Tuesday, April 22, 2014

FYI: Cal App Says Judgment in Unlawful Detainer Action Bars Challenge to Foreclosure

Tuesday, September 28, 2010

A California appellate court recently affirmed a trial court's judgment against homeowners whose property had been sold in nonjudicial foreclosure and who had entered into a stipulated judgment in an eviction and unlawful detainer action.  In so doing, the court held that the homeowner's attempt to bring this subsequent action against the purchaser, beneficiary and trustee as to the subject property was barred by the stipulated judgment, as the unlawful detainer judgment had a claim preclusive effect in the action challenging the validity of the purchaser's title. 
A copy of the opinion is available at: 
When plaintiffs became delinquent on their refinance home mortgage loan, a notice of default was served and recorded on the property.  The notice identified a different beneficiary and trustee from those that were identified in the original deed of trust, but no substitution had been served or recorded showing the new trustee/beneficiary. 
A substitution was recorded evidencing the change in trustee before the nonjudicial foreclosure sale, but there was no recording showing substitution of the beneficiary until two months after the new trustee conducted the nonjudicial foreclosure sale.   
The purchaser at the sale instituted an eviction and unlawful detainer action,  and the former homeowners responded alleging that the foreclosure sale was invalid due to improper notice, as well as unspecified "irregularities in the sale."  A stipulated judgment was entered in the unlawful detainer actionand the former homeowners then filed this action against the purchaser, the new trustee and the new beneficiary, asserting claims for, among other things: declaratory relief, quiet title and willful wrongful foreclosure.  The trial court sustained defendants' demurrer without leave to amend and this appeal followed.

The appellate court held that the demurrer was properly sustained without leave to amend, because the stipulated judgment in the unlawful detainer action barred this action.  More specifically, the court held that the "stipulated judgment in the related unlawful detainer action brought by [purchaser] against plaintiffs was res judicata as to plaintiffs' claims in this action which all arise from the alleged invalidity of the foreclosure sale."  Because the court ruled that this ground was "dispositive," it did not consider whether there were also defects in the foreclosure sale.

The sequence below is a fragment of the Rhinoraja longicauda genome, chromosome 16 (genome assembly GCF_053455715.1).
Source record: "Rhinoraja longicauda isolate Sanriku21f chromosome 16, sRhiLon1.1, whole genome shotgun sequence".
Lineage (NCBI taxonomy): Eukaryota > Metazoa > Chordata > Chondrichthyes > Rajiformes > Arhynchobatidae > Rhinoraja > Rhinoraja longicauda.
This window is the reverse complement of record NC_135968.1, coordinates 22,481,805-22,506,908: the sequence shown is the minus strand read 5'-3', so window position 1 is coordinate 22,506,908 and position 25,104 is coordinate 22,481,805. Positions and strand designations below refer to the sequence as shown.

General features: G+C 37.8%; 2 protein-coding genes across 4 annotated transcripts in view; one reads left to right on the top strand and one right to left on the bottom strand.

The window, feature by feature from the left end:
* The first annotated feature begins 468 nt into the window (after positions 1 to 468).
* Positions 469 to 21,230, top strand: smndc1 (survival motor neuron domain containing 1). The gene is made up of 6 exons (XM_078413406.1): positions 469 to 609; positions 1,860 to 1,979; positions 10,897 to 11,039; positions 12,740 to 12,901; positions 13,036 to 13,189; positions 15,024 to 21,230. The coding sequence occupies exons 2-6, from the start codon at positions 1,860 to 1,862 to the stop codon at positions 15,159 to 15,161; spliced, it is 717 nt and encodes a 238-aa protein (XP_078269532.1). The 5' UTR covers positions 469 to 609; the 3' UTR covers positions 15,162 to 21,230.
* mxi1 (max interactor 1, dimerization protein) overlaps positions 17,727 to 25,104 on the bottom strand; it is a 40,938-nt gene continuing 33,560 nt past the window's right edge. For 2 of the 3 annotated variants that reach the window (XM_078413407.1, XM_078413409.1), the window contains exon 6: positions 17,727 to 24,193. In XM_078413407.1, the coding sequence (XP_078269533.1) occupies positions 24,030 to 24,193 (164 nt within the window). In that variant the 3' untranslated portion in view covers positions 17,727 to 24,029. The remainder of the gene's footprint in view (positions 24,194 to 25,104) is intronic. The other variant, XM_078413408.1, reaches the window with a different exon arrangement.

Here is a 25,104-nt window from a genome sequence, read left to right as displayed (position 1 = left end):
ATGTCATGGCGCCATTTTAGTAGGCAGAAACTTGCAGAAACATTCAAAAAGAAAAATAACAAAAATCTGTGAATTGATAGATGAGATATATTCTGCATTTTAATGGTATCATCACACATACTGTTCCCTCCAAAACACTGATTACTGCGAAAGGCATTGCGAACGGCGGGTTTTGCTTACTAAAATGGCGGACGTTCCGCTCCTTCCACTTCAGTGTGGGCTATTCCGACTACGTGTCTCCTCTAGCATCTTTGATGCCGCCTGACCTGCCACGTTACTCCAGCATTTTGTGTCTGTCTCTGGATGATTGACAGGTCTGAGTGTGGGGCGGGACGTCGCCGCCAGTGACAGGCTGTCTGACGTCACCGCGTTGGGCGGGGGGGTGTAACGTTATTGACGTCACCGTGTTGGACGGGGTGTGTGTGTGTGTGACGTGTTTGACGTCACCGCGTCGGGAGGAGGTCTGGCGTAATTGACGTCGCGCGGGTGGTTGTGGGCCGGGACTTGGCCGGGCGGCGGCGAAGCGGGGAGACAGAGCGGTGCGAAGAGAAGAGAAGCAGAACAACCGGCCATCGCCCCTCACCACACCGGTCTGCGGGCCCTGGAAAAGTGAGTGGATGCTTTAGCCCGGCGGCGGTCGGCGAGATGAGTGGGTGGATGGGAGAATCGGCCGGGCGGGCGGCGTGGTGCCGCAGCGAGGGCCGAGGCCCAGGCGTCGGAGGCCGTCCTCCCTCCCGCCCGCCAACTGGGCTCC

The court acknowledged that a judgment arising from an unlawful detainer action generally is given limited res judicata effect, it pointed to the "qualified exception to the rule that title cannot be tried in unlawful detainer that is contained in Code of Civil Procedure section 1161a, which extends the summary eviction remedy beyond the conventional landlord-tenant relationship to include certain purchasers of property" in making its decision.  More specifically, "Code of Civil Procedure section 1161a ... provides an unlawful detainer action may be filed '[w]here the property has been sold in accordance with Section 2924 of the Civil Code, under a power of sale contained in a deed of trust . . . and the title under the sale has been duly perfected.'"   
Moreover, under California law a "judgment entered without contest, by consent or stipulation, is usually as conclusive a merger or bar as a judgment rendered after trial."  Here, because the unlawful detainer complaint was brought under section 1161a, "it was proper for limited issues pertaining to the validity of title obtained by [the purchaser] in the sale to be raised and conclusively resolved."  Because all six claims in the plaintfifs' complaint were premised on the alleged invalidity of the saleand because the sole basis upon which the purchaser asserted its right to possession of the property in the unlawful detainer action was its "duly perfected" legal title obtained in the nonjudicial foreclosure sale, the validity of the purchaser's title had to be resolved in the unlawful detainer action.

Eric Tsai
McGinnis Wutscher Beiramee LLP
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